Pollution Liability and Compensation

Despite the serious threat to the principle of limitation of liability, the IMO Civil Liability (CLC) and FUND Conventions have been remarkably effective in ensuring that those effected by oil pollution from tankers are provided with prompt compensation without legal wrangling. The shipowner’s contribution is paid regardless of fault, and on the rare occasions that valid claims exceed the shipowner’s liability under the CLC, additional compensation is provided by the International Oil Pollution Compensation Fund (IOPCF) financed by oil importers. 

Today, over US$1 billion is available in countries that have joined the Supplementary Fund to cover the cost of clean-up and to compensate those affected by a single spill, a feat which would be near impossible for a single nation to support alone. 

An important consideration during the discussions that led to the adoption by governments of the Supplementary Fund Protocol in 2003 was the need to maintain an equitable balance in the sharing of compensation costs between the shipping and oil industries. To support the continuing success of the global regime, the shipping industry offered to make additional contributions in certain circumstances and two voluntary but binding industry agreements were adopted known as the Small Tanker Oil Pollution Indemnification Agreement (STOPIA) and the Tanker Oil Pollution Indemnification Agreement (TOPIA). While the mechanics of these agreements are complicated, their main aim is to maintain an approximately equal apportionment of costs for pollution damage claims between the shipping industry and the oil importers.

2016 marked ten years since STOPIA and TOPIA were introduced and the first scheduled review which was carried out by the IOPCF and the International Group of P&I Clubs (IG). The aim was to determine the approximate proportions in which the overall costs of pollution damage claims in the previous ten years have been borne by the shipping and oil industries. A clause in both agreements provides that where either party has borne a proportion exceeding 60% of the overall cost then measures should be taken to adjust the financial burden. 

A snapshot review of ten years of claims data from February 2006 to February 2016 in fact showed that shipowners, through their P&I Clubs, had actually paid 86% of claims during this period, reflecting that there have recently been very few large scale pollution incidents. 

However, the shipping industry and the IG have decided not to take measures to adjust the financial burden at this review, recognising that claims are cyclical and that while the vast majority of tanker incidents continue to be fully compensated by shipowners alone without any recourse to the IOPCF, a single major tanker incident in the future could significantly alter the percentage proportion borne by the oil industry. Nevertheless, the shipping industry has stressed that this decision has been made in recognition of present circumstances and that the right is retained to take measures following future reviews should an imbalance continue to be evident.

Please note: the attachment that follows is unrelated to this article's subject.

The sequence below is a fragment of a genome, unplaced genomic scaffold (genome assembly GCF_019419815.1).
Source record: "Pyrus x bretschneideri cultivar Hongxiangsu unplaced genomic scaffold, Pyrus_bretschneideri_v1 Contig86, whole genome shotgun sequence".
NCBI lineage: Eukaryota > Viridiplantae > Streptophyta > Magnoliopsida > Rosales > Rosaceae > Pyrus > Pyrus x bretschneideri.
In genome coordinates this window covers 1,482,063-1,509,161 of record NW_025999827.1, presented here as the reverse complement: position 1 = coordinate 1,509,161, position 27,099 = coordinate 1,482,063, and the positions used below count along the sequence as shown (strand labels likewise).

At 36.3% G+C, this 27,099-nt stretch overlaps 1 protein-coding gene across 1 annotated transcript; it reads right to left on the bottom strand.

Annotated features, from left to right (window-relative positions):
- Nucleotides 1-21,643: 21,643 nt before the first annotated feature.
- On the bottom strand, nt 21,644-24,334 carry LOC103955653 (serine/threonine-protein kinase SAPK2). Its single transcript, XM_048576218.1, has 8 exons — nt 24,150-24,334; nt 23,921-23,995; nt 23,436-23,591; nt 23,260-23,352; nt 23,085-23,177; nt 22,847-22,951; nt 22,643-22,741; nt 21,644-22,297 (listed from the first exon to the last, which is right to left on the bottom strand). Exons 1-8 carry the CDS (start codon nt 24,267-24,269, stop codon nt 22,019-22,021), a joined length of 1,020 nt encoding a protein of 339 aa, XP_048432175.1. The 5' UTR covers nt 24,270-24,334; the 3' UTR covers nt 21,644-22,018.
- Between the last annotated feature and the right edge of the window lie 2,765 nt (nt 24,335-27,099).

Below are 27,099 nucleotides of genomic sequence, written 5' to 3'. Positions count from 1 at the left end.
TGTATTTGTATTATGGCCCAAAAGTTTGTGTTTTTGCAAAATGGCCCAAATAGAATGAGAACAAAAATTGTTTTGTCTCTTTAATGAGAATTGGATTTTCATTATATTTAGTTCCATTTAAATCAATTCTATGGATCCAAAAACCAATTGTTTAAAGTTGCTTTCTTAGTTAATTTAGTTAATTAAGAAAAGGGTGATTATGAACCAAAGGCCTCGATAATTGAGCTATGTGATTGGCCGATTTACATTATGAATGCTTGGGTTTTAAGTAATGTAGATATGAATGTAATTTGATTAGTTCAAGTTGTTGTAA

Meanwhile, ICS has welcomed the successful conclusion of discussions between the IOPCF and the International Group of P&I Clubs (IG) concerning the funding of interim payments which are made to claimants in the immediate aftermath of pollution incidents. 

The funding of interim payments by the Clubs is important because if the text of the IMO Conventions was strictly followed, P&I Clubs would pay the limitation amount into court and then the court would decide the claims and pay the claimants the amounts due. In a major incident where there are many claims this could cause serious delay in providing immediate compensation to claimants who might be facing hardship. For this reason, P&I Clubs often make interim payments and if these eventually exceed the shipowner’s limitation amount the difference is then usually reimbursed by the IOPCF, thus maintaining the balance of payments between the shipping and oil industries. 

Unfortunately, this informal arrangement was damaged by the decision of governments to wind up the 1971 Fund at the end of 2014, even though potential claims were still outstanding against the 1971 Fund. This decision left the Clubs potentially exposed to claims and undermined the trust on which their relationship with IOPCF was based. There was a concern that in any future incidents where there was a risk of the tanker owner’s liability being exceeded, the Clubs would have to think twice before advancing compensation payments to claimants above the CLC limits in case any overpayments were not reimbursed by the Fund. 

Despite these difficulties, continued discussion and collaboration between the IG and the IOPCF eventually bore fruit and, in October 2016, governments approved an agreement on standard terms relating to interim payments which was formally signed by the IG and the IOPCF in December 2016. 

Elsewhere, ICS has been active in discussions about whether the IMO pollution compensation regime is adequate to address increased shipping activity in polar waters. As a part of an exercise conducted by Comité Maritime International (CMI – the international association of maritime lawyers), ICS and the IG have produced analysis which concludes that overall the legal infrastructure is sound, though it would be improved if all of the Arctic nations party to the 1992 Fund also subscribed to the Supplementary Fund Protocol. These findings have been included in a CMI report which is expected to be published in 2017.


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